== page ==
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Walmart CEO Doug McMillon laid out aggressive environmental and sustainability goals last Friday at the Net Impact Conference in Philadelphia, saying that it wants to Walmart is double the sales of locally grown produce in the U.S.; expand and enhance sustainable sourcing to cover 20 key commodities, including bananas, coffee and tea; and implement a new plan designed to achieve science-based targets for reducing greenhouse gas emissions.

In a statement released with the presentation, Walmart said that it would be "the first retailer with an emissions-reduction plan approved by the Science Based Targets Initiative, in alignment with the Paris Climate Agreement in December 2015. Under the approved plan, Walmart will use a combination of energy-efficiency measures, together with a commitment to source half of the company’s energy needs from renewable sources, to achieve an 18 percent emissions reduction in its own operations by 2025. Additionally, Walmart will work with suppliers to reduce emissions by 1 Gigaton by 2030, equivalent to taking more than 211 million passenger vehicles off of U.S. roads and highways for a year."

“We want to make sure Walmart is a company that our associates and customers are proud of - and that we are always doing right by them and by the communities they live in,” McMillon said. “That’s really what these commitments are about. And that’s why we’re so passionate about them.”

McMillon also focused on company programs designed to "train hundreds of thousands of U.S. associates by the end of next year, providing them with skills needed to move from entry-level positions to jobs with more responsibility and higher pay, along with a new pledge to take a leadership role in promoting ethical recruitment and treatment of workers in the global retail supply chain."

Walmart also said that it will join the Leadership Group for Responsible Recruitment, described as "a collaboration of businesses and NGO partners working to ensure ethical recruitment and treatment of workers globally."

The Associated Press writes that "Wal-Mart's goals, being announced Friday by CEO Doug McMillon, follow a plan set in 2005 as the company sought to deflect criticism of its practices and burnish its image. Wal-Mart has extended its effort since then into its supply chain, which because of its size — more than 10,000 stores globally — gives it outsized influence on the overall industry."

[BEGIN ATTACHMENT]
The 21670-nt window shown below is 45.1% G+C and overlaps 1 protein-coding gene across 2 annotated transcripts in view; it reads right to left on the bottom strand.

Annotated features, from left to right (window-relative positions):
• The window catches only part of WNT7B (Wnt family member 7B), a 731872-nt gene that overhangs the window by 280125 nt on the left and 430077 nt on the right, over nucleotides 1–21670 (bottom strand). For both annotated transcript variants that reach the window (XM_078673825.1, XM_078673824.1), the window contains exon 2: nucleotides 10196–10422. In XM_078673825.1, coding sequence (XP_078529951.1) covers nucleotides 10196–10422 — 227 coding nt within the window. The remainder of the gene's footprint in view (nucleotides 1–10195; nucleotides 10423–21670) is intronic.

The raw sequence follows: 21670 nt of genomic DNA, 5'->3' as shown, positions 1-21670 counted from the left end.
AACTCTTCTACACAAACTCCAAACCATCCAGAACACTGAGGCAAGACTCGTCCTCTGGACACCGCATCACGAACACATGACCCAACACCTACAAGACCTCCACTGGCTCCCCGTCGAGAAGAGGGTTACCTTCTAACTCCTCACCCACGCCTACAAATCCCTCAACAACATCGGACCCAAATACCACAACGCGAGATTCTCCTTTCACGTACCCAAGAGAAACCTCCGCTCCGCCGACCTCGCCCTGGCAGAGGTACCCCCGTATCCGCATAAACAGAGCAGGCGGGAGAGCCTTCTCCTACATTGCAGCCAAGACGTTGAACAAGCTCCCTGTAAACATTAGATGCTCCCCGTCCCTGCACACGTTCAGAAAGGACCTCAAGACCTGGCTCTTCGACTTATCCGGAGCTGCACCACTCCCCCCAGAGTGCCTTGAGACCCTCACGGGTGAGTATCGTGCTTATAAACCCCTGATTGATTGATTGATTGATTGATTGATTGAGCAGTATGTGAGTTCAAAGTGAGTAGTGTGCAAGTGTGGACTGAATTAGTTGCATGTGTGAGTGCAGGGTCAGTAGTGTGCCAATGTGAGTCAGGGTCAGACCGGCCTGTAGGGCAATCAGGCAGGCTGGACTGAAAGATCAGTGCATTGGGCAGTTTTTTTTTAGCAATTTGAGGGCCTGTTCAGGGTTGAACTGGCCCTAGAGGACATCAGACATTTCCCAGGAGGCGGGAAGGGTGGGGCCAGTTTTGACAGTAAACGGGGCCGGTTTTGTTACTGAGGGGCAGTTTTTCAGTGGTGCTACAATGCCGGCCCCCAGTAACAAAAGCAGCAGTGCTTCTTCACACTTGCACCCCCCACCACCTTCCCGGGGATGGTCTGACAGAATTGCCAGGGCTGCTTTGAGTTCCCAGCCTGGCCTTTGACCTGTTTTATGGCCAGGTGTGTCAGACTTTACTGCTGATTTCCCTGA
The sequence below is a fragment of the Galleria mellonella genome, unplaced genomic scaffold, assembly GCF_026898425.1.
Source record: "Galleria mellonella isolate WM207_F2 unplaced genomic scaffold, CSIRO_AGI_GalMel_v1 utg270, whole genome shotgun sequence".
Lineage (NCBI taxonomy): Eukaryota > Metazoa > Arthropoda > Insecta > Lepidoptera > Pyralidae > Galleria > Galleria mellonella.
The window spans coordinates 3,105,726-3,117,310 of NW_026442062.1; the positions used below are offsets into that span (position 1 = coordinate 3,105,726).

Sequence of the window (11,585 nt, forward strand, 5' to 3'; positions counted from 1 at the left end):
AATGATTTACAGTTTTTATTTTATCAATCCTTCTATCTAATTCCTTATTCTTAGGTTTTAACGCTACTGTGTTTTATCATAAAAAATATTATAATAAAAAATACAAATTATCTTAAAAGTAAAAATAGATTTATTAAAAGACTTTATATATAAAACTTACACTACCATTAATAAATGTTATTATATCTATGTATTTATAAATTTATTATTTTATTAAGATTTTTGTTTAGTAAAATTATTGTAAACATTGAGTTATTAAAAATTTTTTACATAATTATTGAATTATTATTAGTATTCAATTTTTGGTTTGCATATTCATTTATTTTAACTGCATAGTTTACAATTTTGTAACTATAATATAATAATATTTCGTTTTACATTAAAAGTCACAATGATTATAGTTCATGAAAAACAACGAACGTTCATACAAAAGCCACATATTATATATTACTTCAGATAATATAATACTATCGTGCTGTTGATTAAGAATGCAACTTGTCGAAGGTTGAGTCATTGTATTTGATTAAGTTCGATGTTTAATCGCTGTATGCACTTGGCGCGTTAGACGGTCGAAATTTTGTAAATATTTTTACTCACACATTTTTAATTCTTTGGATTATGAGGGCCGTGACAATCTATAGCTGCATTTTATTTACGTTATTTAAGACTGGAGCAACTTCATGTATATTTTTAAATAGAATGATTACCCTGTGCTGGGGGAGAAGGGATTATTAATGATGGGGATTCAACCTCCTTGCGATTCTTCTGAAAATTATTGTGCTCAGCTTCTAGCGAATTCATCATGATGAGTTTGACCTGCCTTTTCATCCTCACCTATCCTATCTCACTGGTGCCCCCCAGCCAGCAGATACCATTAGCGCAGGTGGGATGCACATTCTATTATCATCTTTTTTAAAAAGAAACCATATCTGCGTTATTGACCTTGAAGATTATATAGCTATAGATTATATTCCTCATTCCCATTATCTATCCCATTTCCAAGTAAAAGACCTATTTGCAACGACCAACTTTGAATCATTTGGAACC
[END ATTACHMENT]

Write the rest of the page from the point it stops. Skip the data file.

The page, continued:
And the story notes that "Kathleen McLaughlin, a Wal-Mart senior vice president, said she couldn't estimate how much the programs will save or cost. While they have an impact on society, they overall also make good business sense, she said."
KC's View:
I may be most interested in the point that McMillon made about aligning Walmart's environmental goals with the 2015 Paris Climate Agreement, especially since there seems to be at least a possibility that the next President of the United States could be a guy who has said that he is "not a big fan" of those accords, and that “at a minimum I will be renegotiating those agreements.” It is interesting timing, but perhaps it had more to do with when the Net Impact Conference was taking place, as opposed to the presidential election.

I'm sure that Walmart will get some criticism for its decisions, at least in part from folks who think that it isn't going far enough.

But I give the company a lot of credit for trying to do the right thing. McMillon seems to accept the notion that Walmart's size and ubiquity gives it extra responsibilities, and he appears focused on living up to them while understanding that he also has to keep the company productive and profitable. That's not an easy balancing act, but I think he's decided to take the long view - his approach may create some short term rough spots, but the decisions will bear fruit (some of it, apparently, fair trade and/or local) in the long run.